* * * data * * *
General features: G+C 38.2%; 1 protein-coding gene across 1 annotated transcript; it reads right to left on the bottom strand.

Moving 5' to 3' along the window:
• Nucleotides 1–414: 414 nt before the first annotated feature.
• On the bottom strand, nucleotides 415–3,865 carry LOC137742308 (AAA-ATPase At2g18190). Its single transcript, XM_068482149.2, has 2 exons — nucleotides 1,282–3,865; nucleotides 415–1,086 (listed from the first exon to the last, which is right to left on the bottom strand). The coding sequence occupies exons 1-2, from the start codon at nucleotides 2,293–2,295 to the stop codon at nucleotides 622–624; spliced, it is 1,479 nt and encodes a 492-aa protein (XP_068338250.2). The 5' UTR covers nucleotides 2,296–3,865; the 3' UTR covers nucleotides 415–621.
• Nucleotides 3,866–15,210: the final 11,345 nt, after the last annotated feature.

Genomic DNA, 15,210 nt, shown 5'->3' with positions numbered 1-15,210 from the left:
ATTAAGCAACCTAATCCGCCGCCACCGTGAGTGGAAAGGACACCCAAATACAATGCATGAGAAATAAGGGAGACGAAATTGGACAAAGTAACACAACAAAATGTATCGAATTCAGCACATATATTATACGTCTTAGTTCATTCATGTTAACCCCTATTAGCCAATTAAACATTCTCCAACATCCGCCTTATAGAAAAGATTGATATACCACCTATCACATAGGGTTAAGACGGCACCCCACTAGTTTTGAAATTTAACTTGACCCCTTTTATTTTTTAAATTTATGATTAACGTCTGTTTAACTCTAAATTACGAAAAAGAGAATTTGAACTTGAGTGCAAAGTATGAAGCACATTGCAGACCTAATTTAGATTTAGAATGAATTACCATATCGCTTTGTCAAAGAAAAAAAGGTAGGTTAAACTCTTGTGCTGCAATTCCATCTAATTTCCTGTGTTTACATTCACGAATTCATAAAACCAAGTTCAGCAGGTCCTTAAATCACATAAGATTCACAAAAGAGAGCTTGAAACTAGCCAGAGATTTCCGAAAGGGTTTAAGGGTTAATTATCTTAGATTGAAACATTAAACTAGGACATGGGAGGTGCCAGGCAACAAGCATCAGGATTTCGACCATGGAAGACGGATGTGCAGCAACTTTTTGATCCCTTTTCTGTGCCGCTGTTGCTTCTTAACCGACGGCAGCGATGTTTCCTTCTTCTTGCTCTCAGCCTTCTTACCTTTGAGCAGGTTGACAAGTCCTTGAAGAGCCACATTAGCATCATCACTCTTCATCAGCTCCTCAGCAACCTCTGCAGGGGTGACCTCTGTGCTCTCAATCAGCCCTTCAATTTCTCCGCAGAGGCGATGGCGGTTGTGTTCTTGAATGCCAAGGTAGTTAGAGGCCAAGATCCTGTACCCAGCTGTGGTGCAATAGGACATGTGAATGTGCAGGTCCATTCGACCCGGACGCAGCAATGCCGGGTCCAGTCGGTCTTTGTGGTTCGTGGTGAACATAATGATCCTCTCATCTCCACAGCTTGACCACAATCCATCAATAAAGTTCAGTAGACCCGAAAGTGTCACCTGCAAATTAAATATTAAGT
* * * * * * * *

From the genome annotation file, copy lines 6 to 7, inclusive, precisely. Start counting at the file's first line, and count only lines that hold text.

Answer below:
Genomic DNA, 15,210 nt, shown 5'->3' with positions numbered 1-15,210 from the left:
ATTAAGCAACCTAATCCGCCGCCACCGTGAGTGGAAAGGACACCCAAATACAATGCATGAGAAATAAGGGAGACGAAATTGGACAAAGTAACACAACAAAATGTATCGAATTCAGCACATATATTATACGTCTTAGTTCATTCATGTTAACCCCTATTAGCCAATTAAACATTCTCCAACATCCGCCTTATAGAAAAGATTGATATACCACCTATCACATAGGGTTAAGACGGCACCCCACTAGTTTTGAAATTTAACTTGACCCCTTTTATTTTTTAAATTTATGATTAACGTCTGTTTAACTCTAAATTACGAAAAAGAGAATTTGAACTTGAGTGCAAAGTATGAAGCACATTGCAGACCTAATTTAGATTTAGAATGAATTACCATATCGCTTTGTCAAAGAAAAAAAGGTAGGTTAAACTCTTGTGCTGCAATTCCATCTAATTTCCTGTGTTTACATTCACGAATTCATAAAACCAAGTTCAGCAGGTCCTTAAATCACATAAGATTCACAAAAGAGAGCTTGAAACTAGCCAGAGATTTCCGAAAGGGTTTAAGGGTTAATTATCTTAGATTGAAACATTAAACTAGGACATGGGAGGTGCCAGGCAACAAGCATCAGGATTTCGACCATGGAAGACGGATGTGCAGCAACTTTTTGATCCCTTTTCTGTGCCGCTGTTGCTTCTTAACCGACGGCAGCGATGTTTCCTTCTTCTTGCTCTCAGCCTTCTTACCTTTGAGCAGGTTGACAAGTCCTTGAAGAGCCACATTAGCATCATCACTCTTCATCAGCTCCTCAGCAACCTCTGCAGGGGTGACCTCTGTGCTCTCAATCAGCCCTTCAATTTCTCCGCAGAGGCGATGGCGGTTGTGTTCTTGAATGCCAAGGTAGTTAGAGGCCAAGATCCTGTACCCAGCTGTGGTGCAATAGGACATGTGAATGTGCAGGTCCATTCGACCCGGACGCAGCAATGCCGGGTCCAGTCGGTCTTTGTGGTTCGTGGTGAACATAATGATCCTCTCATCTCCACAGCTTGACCACAATCCATCAATAAAGTTCAGTAGACCCGAAAGTGTCACCTGCAAATTAAATATTAAGT